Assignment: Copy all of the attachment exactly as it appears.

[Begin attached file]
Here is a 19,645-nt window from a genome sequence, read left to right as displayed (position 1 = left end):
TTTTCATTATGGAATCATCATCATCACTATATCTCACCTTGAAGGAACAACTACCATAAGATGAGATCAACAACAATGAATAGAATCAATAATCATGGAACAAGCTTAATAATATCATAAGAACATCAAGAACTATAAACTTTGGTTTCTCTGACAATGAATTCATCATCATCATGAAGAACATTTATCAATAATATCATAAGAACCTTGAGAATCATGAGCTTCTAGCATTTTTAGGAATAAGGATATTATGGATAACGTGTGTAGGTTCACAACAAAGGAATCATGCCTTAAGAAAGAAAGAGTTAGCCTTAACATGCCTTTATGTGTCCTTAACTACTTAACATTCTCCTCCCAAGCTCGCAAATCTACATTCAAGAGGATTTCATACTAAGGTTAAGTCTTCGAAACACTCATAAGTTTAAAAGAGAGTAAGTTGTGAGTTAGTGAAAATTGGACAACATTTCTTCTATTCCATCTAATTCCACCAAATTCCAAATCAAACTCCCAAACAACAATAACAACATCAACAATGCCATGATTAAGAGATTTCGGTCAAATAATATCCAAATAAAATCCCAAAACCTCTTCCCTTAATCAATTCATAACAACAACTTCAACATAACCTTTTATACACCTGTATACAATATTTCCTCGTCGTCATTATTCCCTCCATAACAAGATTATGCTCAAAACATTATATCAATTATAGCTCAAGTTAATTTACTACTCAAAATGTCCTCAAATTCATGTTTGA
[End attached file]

Here is a 19,645-nt window from a genome sequence, read left to right as displayed (position 1 = left end):
TTTTCATTATGGAATCATCATCATCACTATATCTCACCTTGAAGGAACAACTACCATAAGATGAGATCAACAACAATGAATAGAATCAATAATCATGGAACAAGCTTAATAATATCATAAGAACATCAAGAACTATAAACTTTGGTTTCTCTGACAATGAATTCATCATCATCATGAAGAACATTTATCAATAATATCATAAGAACCTTGAGAATCATGAGCTTCTAGCATTTTTAGGAATAAGGATATTATGGATAACGTGTGTAGGTTCACAACAAAGGAATCATGCCTTAAGAAAGAAAGAGTTAGCCTTAACATGCCTTTATGTGTCCTTAACTACTTAACATTCTCCTCCCAAGCTCGCAAATCTACATTCAAGAGGATTTCATACTAAGGTTAAGTCTTCGAAACACTCATAAGTTTAAAAGAGAGTAAGTTGTGAGTTAGTGAAAATTGGACAACATTTCTTCTATTCCATCTAATTCCACCAAATTCCAAATCAAACTCCCAAACAACAATAACAACATCAACAATGCCATGATTAAGAGATTTCGGTCAAATAATATCCAAATAAAATCCCAAAACCTCTTCCCTTAATCAATTCATAACAACAACTTCAACATAACCTTTTATACACCTGTATACAATATTTCCTCGTCGTCATTATTCCCTCCATAACAAGATTATGCTCAAAACATTATATCAATTATAGCTCAAGTTAATTTACTACTCAAAATGTCCTCAAATTCATGTTTGA